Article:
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J Bacteriol. 1980 Apr;142(1):90-8.

Mapping a cloned gene under sporulation control by inserttion of a drug resistance marker into the Bacillus subtilis chromosome.

Abstract

A segment of Bacillus subtilis deoxyribonucleic acid (DNA) previously cloned in Escherichia coli contains a gene (the 0.4-kilobase [kb] gene) whose transcription is activated at an early stage of spore development. To map the genetic location of the 0.4-kb gene, we constructed a hybrid plasmid that inserts a chloramphenicol resistance determinant into the B. subtilis chromosome by recombination at a site of homology between cloned B. subtilis DNA and the chromosome. This hybrid plasmid (p1949-2) was constructed from the E. coli plasmid pMB9, the B. sultilis chloramphenicol resistance plasmid pCM194 (whose replication function was inactivated), and B. subtilis DNA from the vicinity of the 0.4-kb gene. Transformation of B. subtilis cells to drug resistance by p1949-2 was dependent upon the B. subtilis RecE+ phenotype and resulted in specific and predictable changes in the pattern of endonuclease restriction sites in the 0.4-kb gene region of the chromosome. Chloramphenicol resistance in cells transformed by p1949-2 was mapped to the purA-cysA region of the B. subtilis chromosome, a region. In addition, DNA adjacent to the 0.4-kb gene was shown to contain the wild-type allele of genetic marker (tms-26) from that region.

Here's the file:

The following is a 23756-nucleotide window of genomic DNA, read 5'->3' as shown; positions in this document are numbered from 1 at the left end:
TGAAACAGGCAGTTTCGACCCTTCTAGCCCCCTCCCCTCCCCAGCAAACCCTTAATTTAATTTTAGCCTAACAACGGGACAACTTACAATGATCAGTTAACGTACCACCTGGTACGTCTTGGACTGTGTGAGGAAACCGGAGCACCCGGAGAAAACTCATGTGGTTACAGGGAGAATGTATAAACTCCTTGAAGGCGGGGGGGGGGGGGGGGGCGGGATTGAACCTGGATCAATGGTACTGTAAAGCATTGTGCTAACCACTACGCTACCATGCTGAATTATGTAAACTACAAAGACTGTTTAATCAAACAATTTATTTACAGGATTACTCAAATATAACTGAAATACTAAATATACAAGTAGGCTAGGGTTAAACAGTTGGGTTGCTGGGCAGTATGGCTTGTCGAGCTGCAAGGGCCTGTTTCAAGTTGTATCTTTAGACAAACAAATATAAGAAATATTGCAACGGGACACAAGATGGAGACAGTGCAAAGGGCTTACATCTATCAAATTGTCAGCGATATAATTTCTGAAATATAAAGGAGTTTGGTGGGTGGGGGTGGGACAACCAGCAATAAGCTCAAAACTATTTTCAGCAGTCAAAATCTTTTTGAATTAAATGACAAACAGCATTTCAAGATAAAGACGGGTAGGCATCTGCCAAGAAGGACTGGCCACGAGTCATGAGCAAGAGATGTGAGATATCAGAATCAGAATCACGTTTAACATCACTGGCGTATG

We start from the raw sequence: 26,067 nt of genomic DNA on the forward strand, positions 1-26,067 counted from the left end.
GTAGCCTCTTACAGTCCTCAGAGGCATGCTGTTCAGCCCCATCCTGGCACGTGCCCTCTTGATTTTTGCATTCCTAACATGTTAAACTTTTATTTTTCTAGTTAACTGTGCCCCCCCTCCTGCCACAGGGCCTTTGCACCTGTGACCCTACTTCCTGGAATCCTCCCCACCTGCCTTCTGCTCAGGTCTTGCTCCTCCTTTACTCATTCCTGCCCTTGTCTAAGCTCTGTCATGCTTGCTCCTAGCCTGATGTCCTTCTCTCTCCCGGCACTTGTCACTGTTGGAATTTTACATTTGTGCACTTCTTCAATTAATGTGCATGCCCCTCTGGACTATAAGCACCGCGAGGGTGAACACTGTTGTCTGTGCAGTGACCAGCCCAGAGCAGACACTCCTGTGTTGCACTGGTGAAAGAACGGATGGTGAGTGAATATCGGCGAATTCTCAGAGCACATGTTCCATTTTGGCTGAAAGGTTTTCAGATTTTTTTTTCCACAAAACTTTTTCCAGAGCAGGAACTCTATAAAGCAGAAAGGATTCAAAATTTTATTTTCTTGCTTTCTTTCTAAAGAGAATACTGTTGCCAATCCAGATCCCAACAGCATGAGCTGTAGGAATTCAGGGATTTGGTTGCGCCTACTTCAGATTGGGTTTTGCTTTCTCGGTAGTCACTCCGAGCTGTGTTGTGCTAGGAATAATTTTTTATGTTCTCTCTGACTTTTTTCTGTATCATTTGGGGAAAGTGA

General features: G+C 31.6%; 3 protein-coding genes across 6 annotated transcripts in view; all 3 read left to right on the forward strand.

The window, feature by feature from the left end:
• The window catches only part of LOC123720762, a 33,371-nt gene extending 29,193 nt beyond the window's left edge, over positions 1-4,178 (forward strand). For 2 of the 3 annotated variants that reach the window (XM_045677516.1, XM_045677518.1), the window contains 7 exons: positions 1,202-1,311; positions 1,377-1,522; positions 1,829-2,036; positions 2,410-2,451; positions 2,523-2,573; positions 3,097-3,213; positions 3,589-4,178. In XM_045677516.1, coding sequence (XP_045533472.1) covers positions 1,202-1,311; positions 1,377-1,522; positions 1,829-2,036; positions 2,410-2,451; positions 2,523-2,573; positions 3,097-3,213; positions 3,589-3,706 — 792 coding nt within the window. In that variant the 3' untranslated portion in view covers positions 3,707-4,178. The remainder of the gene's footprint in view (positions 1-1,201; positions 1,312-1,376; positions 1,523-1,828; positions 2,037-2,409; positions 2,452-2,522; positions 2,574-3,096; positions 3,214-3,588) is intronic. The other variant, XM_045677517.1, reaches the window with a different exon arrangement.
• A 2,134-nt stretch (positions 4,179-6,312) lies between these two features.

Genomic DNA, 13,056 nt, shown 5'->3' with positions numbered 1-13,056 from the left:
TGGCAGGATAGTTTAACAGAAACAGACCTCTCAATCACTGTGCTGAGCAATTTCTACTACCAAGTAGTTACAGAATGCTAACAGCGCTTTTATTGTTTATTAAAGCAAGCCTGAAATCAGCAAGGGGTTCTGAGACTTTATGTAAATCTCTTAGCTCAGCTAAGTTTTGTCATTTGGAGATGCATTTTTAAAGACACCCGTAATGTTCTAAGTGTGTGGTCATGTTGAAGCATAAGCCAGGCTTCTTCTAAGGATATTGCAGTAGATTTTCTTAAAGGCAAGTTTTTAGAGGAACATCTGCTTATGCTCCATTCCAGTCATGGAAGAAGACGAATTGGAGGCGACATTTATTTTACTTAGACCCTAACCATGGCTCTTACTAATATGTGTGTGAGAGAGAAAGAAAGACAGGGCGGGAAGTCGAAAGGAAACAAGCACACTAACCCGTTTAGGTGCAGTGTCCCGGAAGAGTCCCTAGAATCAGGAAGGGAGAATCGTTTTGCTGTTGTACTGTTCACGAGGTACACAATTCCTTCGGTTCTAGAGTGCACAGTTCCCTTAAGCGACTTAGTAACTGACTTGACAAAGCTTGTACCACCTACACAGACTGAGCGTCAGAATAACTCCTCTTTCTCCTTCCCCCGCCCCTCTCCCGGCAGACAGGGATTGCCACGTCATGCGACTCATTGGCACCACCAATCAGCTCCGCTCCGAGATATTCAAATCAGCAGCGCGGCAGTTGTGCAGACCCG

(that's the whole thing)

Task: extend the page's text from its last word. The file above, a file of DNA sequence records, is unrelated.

PMID:
6768719
PMCID:
PMC293908
[Indexed for MEDLINE]
Free PMC Article
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